Shine A Light

Films, Photos, Music, Fashion, Aesthetic, Narrative, Style, Image, Dialogue....

Monday, 29 March 2010

London Pirate Radio - Palladium

Palladium started making shoes in the 40s after successfully making really tough tires since the the 20s....their shoes look good and are great to wear if your going exploring.

Palladium have made a series of short films about exploring, including this new one about London Pirate Radio and the history of Pirate Radio in the UK.

The film takes you into the heart of the modern London pirate radio scene where the likes of Wiley, Dizzee Rascal and Kano developed their skills and from this platform took over the mainstream of contemporary popular music. The film also goes back to the roots of Pirate Radio...3 Miles out of the Thames to a group of WW2 anti aircraft towers still sitting in the sea that were taken over in the 50s and 60s by the original Pirate Radio DJs who illegally broadcast Rock&Roll during a time of government controlled radio.

With some great shots from the roofs of modern London, to rusty creaking old towers in the middle of the sea, the film visually portrays the extreme lengths people will go to to share and express their music.

Although there are differences between the grime scene of today and the rock&roll music of the 60s and indeed the different backgrounds of those who were broadcasting out at sea and the inner city lives of those broadcasting today may seem strikingly different, the overall ideas, reasons and themes are the same and the music keeps coming....always informing 'legit' radio of what they will be playing in 5 years time!

Have a watch

You can see more films of exploring and check out some pretty cool foot ware at the Palladium website

I recommend the one on the folk who live in abandoned missile silos in the US....the one about he town with a massive crack running through it is pretty cool too....

Thursday, 25 March 2010

Blue Collar - A prelude to requiem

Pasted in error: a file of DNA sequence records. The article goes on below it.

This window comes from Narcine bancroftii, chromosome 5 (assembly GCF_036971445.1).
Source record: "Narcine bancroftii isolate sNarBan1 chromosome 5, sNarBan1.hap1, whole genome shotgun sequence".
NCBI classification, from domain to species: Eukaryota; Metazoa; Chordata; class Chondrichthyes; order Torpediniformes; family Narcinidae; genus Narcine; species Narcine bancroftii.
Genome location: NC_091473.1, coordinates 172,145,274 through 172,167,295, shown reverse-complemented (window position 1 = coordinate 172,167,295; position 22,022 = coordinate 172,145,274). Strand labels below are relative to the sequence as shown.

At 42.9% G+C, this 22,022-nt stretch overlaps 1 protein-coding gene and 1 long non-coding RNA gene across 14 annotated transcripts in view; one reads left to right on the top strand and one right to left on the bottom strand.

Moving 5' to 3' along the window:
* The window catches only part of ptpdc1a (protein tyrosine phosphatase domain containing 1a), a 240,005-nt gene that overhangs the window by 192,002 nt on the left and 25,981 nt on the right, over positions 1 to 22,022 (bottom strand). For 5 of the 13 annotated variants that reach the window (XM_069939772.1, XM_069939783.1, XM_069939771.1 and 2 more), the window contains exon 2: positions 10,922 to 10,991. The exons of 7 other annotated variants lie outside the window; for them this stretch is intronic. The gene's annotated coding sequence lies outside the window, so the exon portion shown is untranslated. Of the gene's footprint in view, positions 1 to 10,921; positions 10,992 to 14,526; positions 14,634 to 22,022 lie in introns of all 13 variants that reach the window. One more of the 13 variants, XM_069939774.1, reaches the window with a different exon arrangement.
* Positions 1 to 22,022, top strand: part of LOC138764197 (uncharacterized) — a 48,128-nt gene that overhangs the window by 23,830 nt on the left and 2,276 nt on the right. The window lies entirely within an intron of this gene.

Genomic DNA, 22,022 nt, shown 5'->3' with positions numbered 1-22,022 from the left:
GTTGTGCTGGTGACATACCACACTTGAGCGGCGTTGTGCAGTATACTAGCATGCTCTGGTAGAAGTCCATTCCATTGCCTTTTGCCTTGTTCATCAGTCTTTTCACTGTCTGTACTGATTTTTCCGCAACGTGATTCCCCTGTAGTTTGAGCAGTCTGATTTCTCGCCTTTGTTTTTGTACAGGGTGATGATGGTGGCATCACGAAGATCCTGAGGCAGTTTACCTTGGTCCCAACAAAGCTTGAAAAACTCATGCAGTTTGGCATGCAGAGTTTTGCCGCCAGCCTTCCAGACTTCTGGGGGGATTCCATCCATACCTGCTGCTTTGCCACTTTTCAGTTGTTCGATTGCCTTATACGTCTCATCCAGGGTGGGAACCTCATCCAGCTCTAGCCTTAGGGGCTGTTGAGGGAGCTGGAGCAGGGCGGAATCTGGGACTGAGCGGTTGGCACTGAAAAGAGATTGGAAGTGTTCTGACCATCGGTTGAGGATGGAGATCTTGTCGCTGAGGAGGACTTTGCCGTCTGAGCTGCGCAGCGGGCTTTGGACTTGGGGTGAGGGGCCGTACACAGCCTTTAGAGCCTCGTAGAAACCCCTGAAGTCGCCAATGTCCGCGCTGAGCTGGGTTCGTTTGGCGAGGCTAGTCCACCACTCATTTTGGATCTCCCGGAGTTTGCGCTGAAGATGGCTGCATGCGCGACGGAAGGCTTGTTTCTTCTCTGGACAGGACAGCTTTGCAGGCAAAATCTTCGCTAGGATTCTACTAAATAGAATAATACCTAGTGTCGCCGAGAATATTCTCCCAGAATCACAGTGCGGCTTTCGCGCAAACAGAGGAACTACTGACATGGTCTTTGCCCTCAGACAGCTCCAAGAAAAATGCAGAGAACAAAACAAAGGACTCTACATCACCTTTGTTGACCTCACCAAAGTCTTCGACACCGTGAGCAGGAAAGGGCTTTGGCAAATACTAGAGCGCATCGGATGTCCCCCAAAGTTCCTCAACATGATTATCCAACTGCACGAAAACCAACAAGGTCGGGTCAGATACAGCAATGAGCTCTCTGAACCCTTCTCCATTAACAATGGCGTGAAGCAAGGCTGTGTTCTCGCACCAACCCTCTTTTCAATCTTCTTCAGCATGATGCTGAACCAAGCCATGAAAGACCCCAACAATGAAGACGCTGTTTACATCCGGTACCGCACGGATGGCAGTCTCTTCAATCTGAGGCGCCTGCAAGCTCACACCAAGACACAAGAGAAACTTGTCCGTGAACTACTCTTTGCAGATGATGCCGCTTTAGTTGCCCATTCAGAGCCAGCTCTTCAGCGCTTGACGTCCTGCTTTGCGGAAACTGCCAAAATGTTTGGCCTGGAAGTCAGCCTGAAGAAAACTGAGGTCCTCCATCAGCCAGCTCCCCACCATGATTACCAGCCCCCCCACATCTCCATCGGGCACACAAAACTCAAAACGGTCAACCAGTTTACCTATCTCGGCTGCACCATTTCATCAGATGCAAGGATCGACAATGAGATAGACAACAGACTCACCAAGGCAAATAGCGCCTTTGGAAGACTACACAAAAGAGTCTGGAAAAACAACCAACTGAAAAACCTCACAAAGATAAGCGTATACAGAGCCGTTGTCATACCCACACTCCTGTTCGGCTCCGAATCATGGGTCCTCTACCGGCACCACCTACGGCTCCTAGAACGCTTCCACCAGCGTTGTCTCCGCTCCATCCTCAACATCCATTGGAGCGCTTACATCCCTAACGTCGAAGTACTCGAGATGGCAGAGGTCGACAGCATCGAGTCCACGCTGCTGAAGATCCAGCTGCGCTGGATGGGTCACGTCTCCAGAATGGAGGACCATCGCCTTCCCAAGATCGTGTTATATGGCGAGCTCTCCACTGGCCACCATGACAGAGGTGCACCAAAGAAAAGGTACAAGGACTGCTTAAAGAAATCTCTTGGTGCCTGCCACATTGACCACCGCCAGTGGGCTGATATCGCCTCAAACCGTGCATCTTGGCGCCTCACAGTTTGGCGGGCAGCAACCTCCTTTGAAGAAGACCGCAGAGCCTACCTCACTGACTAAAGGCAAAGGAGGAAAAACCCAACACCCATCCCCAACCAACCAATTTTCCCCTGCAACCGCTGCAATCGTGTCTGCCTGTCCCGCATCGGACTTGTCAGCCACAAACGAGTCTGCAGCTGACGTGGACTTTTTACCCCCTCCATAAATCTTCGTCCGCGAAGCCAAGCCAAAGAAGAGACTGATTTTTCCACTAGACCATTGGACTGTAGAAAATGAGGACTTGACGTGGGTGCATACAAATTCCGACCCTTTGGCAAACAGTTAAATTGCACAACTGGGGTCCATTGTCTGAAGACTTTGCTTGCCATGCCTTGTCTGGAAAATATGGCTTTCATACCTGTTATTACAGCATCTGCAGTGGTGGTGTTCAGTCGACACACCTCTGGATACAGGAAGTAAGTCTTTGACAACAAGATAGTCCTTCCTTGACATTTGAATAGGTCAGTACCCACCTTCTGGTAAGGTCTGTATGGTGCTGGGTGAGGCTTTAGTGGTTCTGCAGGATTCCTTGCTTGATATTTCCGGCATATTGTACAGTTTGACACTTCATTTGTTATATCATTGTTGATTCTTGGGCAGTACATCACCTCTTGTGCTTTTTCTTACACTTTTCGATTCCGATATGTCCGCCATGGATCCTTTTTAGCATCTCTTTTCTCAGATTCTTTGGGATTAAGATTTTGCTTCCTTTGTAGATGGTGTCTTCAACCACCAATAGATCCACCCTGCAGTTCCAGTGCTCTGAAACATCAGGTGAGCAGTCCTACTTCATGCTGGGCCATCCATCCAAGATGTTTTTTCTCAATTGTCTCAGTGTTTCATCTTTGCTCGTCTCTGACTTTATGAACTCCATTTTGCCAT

The recent TV documentary Requiem for Detroit got loads of people talking and interested in seeing how a city effectively destroyed itself. But maybe people new that was coming 30 years ago.

The film Blue Collar was released in 1978, its not well known nowadays and maybe wasn't even back then, but without it you probably wouldn't have The Wire, it helped fuel the careers of its stars Harvey Keitel and Richard Pryor, and it clearly showed the messed up state of the city Detroit and the fragile infrastructure of corporate America and the unions and the continuing racial tensions that is now painfully obvious for everyone to see.

The film centers around 3 friends who work in on an auto assembly line in Detroit and their lives and struggles as working men.

In some ways the film has aged, but the tightness of the script by Paul Shrader and the improv, style and flow of the dialogue delivered by Keitel, Pryor and Yaphet Kotto was incredibly fresh and new at the time and holds up today. Pryor in-particular moving away from the comedy performances he is/was commonly associated with delivers an incredibly diverse and well rounded performance, both comedic and dramatic, of a character who could be seen as both heroic and villainous.

The film is significant for talking bluntly, openly and critically of strong American institutions, such as the auto industry and the unions, but also attacks the idea and ideals of 'the American Dream'. As if the film itself (the story, the characters and the themes) are in stuck a losing position where they have to rebel against everything.